# A Ruby Mockingbird

As noted in “Going static with Middleman,” I have a fair bit of work ahead to rebuild my personal website.

This is part of that work.

Ruby is not usually regarded as—or employed as—a functional programming language. Yet Ruby does support a fair bit of functional programming, and has a small community of programmers actively investigating functional techniques in Ruby. We’ll examine a simple technique in the following discussion of the Mockingbird, a recursive combinator.

First we need to lay foundation, just a few simple “bricks” of combinatory logic. Define the mockingbird combinator

This might be easier to understand as $M(x) = x(x)$, that is, the function $M$ taking $x$ acts the same as $x$ applied to itself.

This seems overblown.

But it’s not, and here’s why: since $x$ is arbitrary, we can concretely define $M$ to accept an arbitrary function (e.g., $x$) and invoke $x$ on itself. This allows creating anonymous recursive functions, promoting a natural separation of concerns between the function $x$ that does the work and the mockingbird $M$ which controls the recursion.

## Code!

Here’s a little technique I like to use to reduce code clutter and tighten focus on specific examples: embed the testing with the implementation.

It’s really convenient. The code by itself may be invoked as-is, or the spec may be run by \$ rspec mockingbird.rb. A third way is to add an RSpec runner at the end of the file which makes it “self-executing” with respect to the tests. In any case, the implementation and the tests or specs are all together for easy reference.

#!/usr/bin/env ruby

require 'rspec'

def mockingbird x
x.(x)
end
# But really, this is the M combinator Mx = xx
alias M mockingbird

describe "self" do
it "blows up the stack with SystemStackError when without a halting condition" do
y = ->(y) { mockingbird y }
expect { mockingbird(y) }.to raise_error SystemStackError
end

it "raises NoMethodError when not called with a function" do
y = 1
expect { mockingbird(y) }.to raise_error NoMethodError
end

it "sings like a mockingbird" do
x = ->(x) { "sing like a mockingbird" }
expect(mockingbird(x)).to eq "sing like a mockingbird"
end

it "satisfies the M combinator definition Mx = xx" do
x = ->(x) { "I am the Mighty M Combinator" }
expect(M(x)).to eq x[x]
end
end


You now have the choice of three ways to spend your time:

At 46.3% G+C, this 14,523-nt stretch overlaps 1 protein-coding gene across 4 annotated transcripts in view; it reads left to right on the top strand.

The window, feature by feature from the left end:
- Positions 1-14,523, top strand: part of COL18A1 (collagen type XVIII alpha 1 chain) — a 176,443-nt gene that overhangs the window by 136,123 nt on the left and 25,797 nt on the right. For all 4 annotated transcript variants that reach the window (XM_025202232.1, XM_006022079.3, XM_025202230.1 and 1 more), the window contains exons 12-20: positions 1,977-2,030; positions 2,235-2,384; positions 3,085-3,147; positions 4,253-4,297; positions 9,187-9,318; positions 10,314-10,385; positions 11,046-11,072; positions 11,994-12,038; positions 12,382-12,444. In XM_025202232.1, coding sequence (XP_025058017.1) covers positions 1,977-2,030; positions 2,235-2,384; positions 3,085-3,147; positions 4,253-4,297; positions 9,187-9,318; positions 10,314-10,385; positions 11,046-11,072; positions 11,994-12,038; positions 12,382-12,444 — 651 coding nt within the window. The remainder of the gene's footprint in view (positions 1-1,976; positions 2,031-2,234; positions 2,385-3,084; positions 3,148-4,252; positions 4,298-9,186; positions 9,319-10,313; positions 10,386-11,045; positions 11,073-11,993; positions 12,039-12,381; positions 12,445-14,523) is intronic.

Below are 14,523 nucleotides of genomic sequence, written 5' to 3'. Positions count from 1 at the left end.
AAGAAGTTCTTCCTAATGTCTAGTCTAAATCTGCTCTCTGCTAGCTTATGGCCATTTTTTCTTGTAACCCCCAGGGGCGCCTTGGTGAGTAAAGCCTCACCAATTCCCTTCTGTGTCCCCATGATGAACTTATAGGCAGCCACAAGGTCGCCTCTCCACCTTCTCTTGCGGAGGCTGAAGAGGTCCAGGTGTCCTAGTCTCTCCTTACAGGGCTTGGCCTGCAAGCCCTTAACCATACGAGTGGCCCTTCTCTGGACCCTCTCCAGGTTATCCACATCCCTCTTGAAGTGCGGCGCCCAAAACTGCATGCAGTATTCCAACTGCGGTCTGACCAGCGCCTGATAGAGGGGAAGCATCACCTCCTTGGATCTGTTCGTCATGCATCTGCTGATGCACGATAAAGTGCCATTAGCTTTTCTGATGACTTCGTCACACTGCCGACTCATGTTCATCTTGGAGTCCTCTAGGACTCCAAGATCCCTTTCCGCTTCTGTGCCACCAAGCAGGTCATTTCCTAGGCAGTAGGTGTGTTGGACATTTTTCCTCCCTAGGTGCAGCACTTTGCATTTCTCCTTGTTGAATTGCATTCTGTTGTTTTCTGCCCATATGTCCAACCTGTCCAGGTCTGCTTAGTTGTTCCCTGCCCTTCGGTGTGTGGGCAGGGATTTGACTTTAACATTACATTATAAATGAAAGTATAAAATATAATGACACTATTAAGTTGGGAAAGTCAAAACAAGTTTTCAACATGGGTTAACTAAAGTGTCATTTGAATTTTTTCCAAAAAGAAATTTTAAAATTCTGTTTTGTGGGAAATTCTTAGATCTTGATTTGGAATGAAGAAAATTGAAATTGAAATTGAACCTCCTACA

1. (Recommended) Type the code, by hand, into your favorite programming environment and prove to your own satisfaction that it works; or
2. Cut-n-paste (Lazy! Learn it the hard way!); or
3. Continue reading along with the best of intentions to “do it later.” (But, you know, “later is a bad habit”).

Regardless of your choice, I have no choice: the narrative must continue.

If you’re a fan of Raganwald or even just a customer who’s purchased his Kestrels, Quirky Birds & Hopeless Egocentrecity, you may notice a slight difference in the definition of the mockingbird $M$. We’re requiring an argument, Raganwald passes in a block:

def mockingbird &x
x.call(x)
end


The difference is largely syntactic rather than semantic. The mockingbird accepts a function and invokes that function to duplicate itself. In the version given here, notions of functions and arguments is taken literally in the sense of $y = f(x)$. But all we really care about is that the mockingbird “functions” (there’s that word again) correctly. In Ruby, we can pass a block to a method to acheive the same result.

However, the syntax does have some ramifications. Passing in a callback as an argument allows testing as shown above. Passing a block does not. On the other hand, in working code, defining a mockingbird to take no arguments and accept a block is probably easier.

If comments are not yet hooked up, and you feel compelled to correct any misconceptions you see in the exposition above, feel free to shoot me an email (david dot doolin at gmail dot com), or a twitter (@doolin) or whatever. I’m happy to make factual corrections, and usually inclined to present alternative arguments.

Finally, yes, there are practical applications. Raganwald demontrates processing nested arrays of integers, which can be generalized to nested lists of any sort of thing which can be processed by some function $x$. In Ruby syntax, $x$ being some method, it looks like (&:method).